2021 Capital Region Gives Back: Zippy Chippy, Thoroughbred Aftercare Advocate, Old Friends at Cabin Creek

This story is part of a larger feature on 10 do-gooders from Saratoga and the rest of the Capital Region. To meet the other nine honorees and purchase tickets for annual fundraising event, visit our Capital Region Gives Back event page.

Last June, a historic aftercare bill prohibiting owners of current and retired racehorses from sending them to slaughter swept through the New York State assembly and senate. Its next port of call? Governor Kathy Hochul’s desk, and she’s expected to sign it into law. 

Would it surprise you, then, to learn that it’s the only bill of its kind in the country? In other words, in 49 states—and, technically, New York, until the governor signs the bill—it’s legal to sell a horse to a buyer you know is going to send it to a slaughterhouse. Maybe the most damning statistic is that, of the more than 30,000 American horses that meet that fate per year, roughly 7,500 are Thoroughbreds, per the National Thoroughbred Racing Association.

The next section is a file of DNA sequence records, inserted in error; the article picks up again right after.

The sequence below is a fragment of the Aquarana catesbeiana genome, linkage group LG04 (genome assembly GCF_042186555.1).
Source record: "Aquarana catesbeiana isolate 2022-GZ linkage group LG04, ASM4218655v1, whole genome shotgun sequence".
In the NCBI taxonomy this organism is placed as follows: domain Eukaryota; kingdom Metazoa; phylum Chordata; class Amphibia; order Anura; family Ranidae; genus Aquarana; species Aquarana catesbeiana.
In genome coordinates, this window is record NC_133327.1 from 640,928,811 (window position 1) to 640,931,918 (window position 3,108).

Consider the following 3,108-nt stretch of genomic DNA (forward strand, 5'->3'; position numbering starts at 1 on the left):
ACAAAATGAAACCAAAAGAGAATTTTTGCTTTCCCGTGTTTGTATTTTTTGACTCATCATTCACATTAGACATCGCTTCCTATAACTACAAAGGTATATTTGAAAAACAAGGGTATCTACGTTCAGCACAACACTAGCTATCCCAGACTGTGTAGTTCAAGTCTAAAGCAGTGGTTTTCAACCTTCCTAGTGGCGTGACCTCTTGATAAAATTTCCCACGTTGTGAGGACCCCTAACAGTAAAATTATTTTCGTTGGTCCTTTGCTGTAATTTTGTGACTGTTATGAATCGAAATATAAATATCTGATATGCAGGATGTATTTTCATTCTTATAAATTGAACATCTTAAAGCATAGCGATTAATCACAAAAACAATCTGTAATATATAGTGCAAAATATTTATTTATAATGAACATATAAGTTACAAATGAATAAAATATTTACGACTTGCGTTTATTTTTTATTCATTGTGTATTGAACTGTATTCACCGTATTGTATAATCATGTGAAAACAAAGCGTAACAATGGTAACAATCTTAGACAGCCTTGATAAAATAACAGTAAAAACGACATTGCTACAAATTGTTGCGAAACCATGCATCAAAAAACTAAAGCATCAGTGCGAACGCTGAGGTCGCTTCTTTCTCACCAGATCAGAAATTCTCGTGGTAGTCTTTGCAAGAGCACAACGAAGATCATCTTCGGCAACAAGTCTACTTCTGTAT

That stat is one that Old Friends at Cabin Creek, a Thoroughbred retirement farm in Greenfield Center, is trying to bring down to zero. “Aftercare is such an important part of Thoroughbreds’ lives,” says JoAnn Pepper, who runs the farm with her husband, Mark. “Their racing careers are a very small part of it—most retire between 5 and 7, and they can live into their 30s.”

That’s where 30-year-old Cabin Creek resident Zippy Chippy, a retired racehorse who’s best known for having lost all 100 of his races, enters the gate. Zippy has been instrumental in raising awareness about the importance of Thoroughbred aftercare and helping draw visitors to Cabin Creek (many of whom purchase Zippy-branded memorabilia). He’s even been the poster-horse for three billboards, advocating for aftercare in Massachusetts.

But while Zippy may be a bigger star in retirement than he ever was on the track, what ultimately matters is what he represents. Zippy is a reminder to every Cabin Creek visitor, volunteer and donor that all Thoroughbreds, whether they’re winners or losers, deserve a happy retirement.

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